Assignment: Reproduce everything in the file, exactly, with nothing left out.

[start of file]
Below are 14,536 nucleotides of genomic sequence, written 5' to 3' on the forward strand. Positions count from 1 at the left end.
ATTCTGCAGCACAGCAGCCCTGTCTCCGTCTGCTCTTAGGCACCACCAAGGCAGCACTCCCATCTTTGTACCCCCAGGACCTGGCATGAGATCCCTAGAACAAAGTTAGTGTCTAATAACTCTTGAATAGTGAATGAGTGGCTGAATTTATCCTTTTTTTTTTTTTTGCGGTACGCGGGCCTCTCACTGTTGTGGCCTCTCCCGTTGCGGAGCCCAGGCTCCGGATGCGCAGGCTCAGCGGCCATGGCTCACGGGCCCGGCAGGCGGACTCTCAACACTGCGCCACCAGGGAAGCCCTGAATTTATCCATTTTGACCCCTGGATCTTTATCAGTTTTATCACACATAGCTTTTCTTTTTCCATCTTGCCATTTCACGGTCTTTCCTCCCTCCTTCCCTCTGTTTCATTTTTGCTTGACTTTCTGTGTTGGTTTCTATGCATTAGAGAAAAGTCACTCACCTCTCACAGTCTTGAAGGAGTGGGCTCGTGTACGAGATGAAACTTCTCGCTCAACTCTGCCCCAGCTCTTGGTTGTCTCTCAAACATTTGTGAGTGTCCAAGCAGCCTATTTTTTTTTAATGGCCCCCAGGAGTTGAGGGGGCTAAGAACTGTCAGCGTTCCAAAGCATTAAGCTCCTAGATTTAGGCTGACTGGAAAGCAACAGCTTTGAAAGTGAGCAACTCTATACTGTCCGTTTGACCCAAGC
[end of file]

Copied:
Below are 14,536 nucleotides of genomic sequence, written 5' to 3' on the forward strand. Positions count from 1 at the left end.
ATTCTGCAGCACAGCAGCCCTGTCTCCGTCTGCTCTTAGGCACCACCAAGGCAGCACTCCCATCTTTGTACCCCCAGGACCTGGCATGAGATCCCTAGAACAAAGTTAGTGTCTAATAACTCTTGAATAGTGAATGAGTGGCTGAATTTATCCTTTTTTTTTTTTTTGCGGTACGCGGGCCTCTCACTGTTGTGGCCTCTCCCGTTGCGGAGCCCAGGCTCCGGATGCGCAGGCTCAGCGGCCATGGCTCACGGGCCCGGCAGGCGGACTCTCAACACTGCGCCACCAGGGAAGCCCTGAATTTATCCATTTTGACCCCTGGATCTTTATCAGTTTTATCACACATAGCTTTTCTTTTTCCATCTTGCCATTTCACGGTCTTTCCTCCCTCCTTCCCTCTGTTTCATTTTTGCTTGACTTTCTGTGTTGGTTTCTATGCATTAGAGAAAAGTCACTCACCTCTCACAGTCTTGAAGGAGTGGGCTCGTGTACGAGATGAAACTTCTCGCTCAACTCTGCCCCAGCTCTTGGTTGTCTCTCAAACATTTGTGAGTGTCCAAGCAGCCTATTTTTTTTTAATGGCCCCCAGGAGTTGAGGGGGCTAAGAACTGTCAGCGTTCCAAAGCATTAAGCTCCTAGATTTAGGCTGACTGGAAAGCAACAGCTTTGAAAGTGAGCAACTCTATACTGTCCGTTTGACCCAAGC